5. There’s always something going wrong. It’s all about how you deal with it.
  6. You need a body of work. Get that first before you chase assignments. They will come from the body of work.
  7. Connect with people. Have empathy. Eat and drink and laugh with them. Be willing to put yourself out there.
  8. Editing (that is, selecting and sequencing, not post-processing) is key. It’s not just about choosing the best pictures. It’s about stories and concepts, both literal and figurative.

I’ve been going to the drop-in centre every morning. On Monday, I tried to go all day, but I ran out of steam and dropped into an exhausted and stressed-out heap as soon as I got home. I didn’t feel like going back. I worried that people thought I was intruding, exploiting. I worried that I actually was. I felt uncomfortable, and yet compelled to continue.

I went back Tuesday morning, even though I didn’t feel like it. But this time I knew I had to pace myself. So I only planned to go for the morning, and I had to meet someone else at noon anyways. I was exhausted again when I got home around 2. I had scheduled a photoshoot with a belly dancer for the evening, and I was dreading it. I didn’t know how I’d get my energy up for it. And what was the point anyways?

But I remembered Don’s words, about shooting when you don’t feel like it, so I did it. And I got my energy back and we had a lot of fun. Here are a few of my favourites:




This morning, I went to John’s house, who very kindly agreed to let me photograph him there. It was kind of intense. I left feeling a bit weird. Emotional or something. Feeling bad again, that I’d invaded his privacy even though he invited me in. I felt like my photographing him and his home made him sad. He talked about having distanced himself from everyone in the 24 years since his MS diagnosis.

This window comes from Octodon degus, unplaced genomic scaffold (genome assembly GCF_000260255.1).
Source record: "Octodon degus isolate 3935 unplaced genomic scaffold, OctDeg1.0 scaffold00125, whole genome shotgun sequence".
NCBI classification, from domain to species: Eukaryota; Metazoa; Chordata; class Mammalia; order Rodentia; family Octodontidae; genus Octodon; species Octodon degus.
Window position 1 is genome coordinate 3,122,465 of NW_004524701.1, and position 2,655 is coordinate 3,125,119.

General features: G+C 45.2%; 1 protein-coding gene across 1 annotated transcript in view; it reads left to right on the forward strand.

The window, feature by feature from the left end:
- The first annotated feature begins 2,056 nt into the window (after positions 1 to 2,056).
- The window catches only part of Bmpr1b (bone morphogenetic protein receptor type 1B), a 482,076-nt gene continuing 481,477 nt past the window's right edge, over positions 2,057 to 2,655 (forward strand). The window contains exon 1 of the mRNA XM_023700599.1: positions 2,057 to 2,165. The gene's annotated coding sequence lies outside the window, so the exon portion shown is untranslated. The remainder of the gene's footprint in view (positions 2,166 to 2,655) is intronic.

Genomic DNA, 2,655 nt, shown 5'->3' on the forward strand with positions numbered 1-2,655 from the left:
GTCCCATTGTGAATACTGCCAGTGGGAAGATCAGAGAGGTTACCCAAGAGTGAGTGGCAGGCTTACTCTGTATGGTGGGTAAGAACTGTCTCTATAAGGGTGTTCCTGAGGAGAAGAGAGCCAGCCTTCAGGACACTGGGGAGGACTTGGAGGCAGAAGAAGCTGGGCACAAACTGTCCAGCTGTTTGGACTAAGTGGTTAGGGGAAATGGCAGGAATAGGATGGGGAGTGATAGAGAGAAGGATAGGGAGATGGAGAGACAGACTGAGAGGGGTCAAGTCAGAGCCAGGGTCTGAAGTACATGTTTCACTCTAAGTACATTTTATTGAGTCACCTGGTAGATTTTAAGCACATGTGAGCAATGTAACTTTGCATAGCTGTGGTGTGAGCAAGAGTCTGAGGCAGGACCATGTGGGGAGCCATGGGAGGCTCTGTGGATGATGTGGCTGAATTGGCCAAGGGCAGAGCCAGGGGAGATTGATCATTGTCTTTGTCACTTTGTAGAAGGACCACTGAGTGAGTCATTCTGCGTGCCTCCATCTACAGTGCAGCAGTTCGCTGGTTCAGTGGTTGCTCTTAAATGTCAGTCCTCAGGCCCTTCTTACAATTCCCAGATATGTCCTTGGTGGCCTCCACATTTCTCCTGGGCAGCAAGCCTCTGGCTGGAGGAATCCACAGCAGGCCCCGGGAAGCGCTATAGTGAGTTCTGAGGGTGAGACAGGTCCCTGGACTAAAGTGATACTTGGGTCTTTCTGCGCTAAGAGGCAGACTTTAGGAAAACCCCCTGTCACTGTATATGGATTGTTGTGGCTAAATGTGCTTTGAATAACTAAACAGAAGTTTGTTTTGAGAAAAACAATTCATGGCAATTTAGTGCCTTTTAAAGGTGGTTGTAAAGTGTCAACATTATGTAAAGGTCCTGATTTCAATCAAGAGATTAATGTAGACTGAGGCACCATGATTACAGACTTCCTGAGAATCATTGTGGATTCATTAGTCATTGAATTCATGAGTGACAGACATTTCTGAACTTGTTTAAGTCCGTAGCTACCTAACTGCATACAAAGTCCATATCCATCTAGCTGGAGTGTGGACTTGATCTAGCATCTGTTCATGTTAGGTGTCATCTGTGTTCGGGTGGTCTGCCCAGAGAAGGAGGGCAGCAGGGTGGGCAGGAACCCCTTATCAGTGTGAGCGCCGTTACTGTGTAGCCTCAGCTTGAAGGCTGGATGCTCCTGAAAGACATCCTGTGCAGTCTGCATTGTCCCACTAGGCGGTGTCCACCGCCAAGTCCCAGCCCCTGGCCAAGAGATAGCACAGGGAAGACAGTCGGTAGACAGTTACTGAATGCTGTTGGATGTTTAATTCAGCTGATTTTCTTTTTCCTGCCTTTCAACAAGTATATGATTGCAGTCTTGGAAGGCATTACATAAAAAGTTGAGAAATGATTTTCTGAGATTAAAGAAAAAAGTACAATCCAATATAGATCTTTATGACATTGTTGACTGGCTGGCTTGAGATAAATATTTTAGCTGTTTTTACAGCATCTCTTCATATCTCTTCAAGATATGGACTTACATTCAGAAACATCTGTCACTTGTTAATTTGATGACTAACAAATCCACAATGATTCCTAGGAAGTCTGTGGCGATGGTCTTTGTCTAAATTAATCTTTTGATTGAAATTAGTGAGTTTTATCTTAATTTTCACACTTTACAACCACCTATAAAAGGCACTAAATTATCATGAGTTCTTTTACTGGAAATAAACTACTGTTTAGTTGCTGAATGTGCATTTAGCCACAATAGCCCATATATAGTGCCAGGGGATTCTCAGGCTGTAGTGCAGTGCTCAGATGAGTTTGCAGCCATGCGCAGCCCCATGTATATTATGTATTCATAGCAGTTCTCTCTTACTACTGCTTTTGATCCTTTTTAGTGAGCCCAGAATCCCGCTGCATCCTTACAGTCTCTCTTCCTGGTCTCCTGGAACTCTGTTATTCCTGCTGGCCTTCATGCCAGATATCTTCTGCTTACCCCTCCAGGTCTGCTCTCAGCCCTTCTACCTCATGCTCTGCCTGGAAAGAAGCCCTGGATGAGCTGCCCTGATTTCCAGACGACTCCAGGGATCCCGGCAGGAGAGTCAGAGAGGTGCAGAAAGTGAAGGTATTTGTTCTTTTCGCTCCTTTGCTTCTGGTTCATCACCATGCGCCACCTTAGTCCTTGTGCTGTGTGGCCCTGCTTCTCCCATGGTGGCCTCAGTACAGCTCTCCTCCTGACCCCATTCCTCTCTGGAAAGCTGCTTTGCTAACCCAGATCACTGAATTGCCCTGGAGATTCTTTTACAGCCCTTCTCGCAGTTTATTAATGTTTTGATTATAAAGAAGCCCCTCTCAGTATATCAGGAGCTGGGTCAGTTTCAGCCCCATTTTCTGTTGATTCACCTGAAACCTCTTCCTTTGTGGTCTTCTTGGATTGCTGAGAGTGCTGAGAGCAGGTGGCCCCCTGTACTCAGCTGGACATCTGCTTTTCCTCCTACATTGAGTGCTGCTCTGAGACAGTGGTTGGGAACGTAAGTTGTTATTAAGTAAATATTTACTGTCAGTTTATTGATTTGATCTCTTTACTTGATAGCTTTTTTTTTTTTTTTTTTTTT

Afterwards, I almost didn’t go to the drop-in centre. I was feeling raw, and like I’d probably just annoyed people anyways. But I also felt like if I didn’t go back today, I might never. And I really didn’t want that to happen.

I saw Tony there shortly after I arrived, who I photographed a few weeks ago and whose prints I’d been carrying around almost ever since. He was delighted with the pictures. “You’re a good photographer,” he said. “Has anyone every told you that?” He was even more delighted when he realized the prints were for him to keep. “Thank you SO much for taking my picture,” he said, and then he gave me a huge bear hug.


The woman on the right is Jenny. I’d talked to her about my project on Monday, but I hadn’t gotten a chance to ask her if it was ok for me photograph her. Today (before I took this shot), I asked her. “Oh!” she said. “That’s so nice you asked. Some people don’t.”

She said it reminded her of something she learned in rehab. There, they had to make sure to ask people permission before they touched anyone, even just a light touch. Because some people don’t like being touched.  I really like that analogy, of photographing being like touching. Certainly, it feels like that to me.

Throughout all this, I noticed a guy I hadn’t seen there before. I would love to make a picture of him, but I refrained, not sure of whether he’d be ok with it. So instead I just smiled, and he smiled back. After a while, I realized in fact I’d photographed him a few years ago, outside the youth drop-in centre (he’s in the first picture in the post I linked to). He came up to me and introduced himself. His name is Door, like front door. We talked about the photo I’d made, and I offered to give him a print and we talked about how I could get it to him. Our conversation seemed to be coming to a close, when he said, “I just have to tell you, I get a really good feeling from you. I just have this good feeling about what you’re doing, that you’re doing a good thing. So keep doing it.”

I went home and cried, but it was kind of a good cry.

I still don’t know if I’ll be able to make the kind of photos I want to make on this project, but I feel a lot better about trying.

this week

I booked this week off work in anticipation of the shooting assignment for Saturday’s workshop with Don Weber. So my goal for this week is to get out in the world and shoot. I’m easily distracted by the machine that I’m typing this on, but not this week.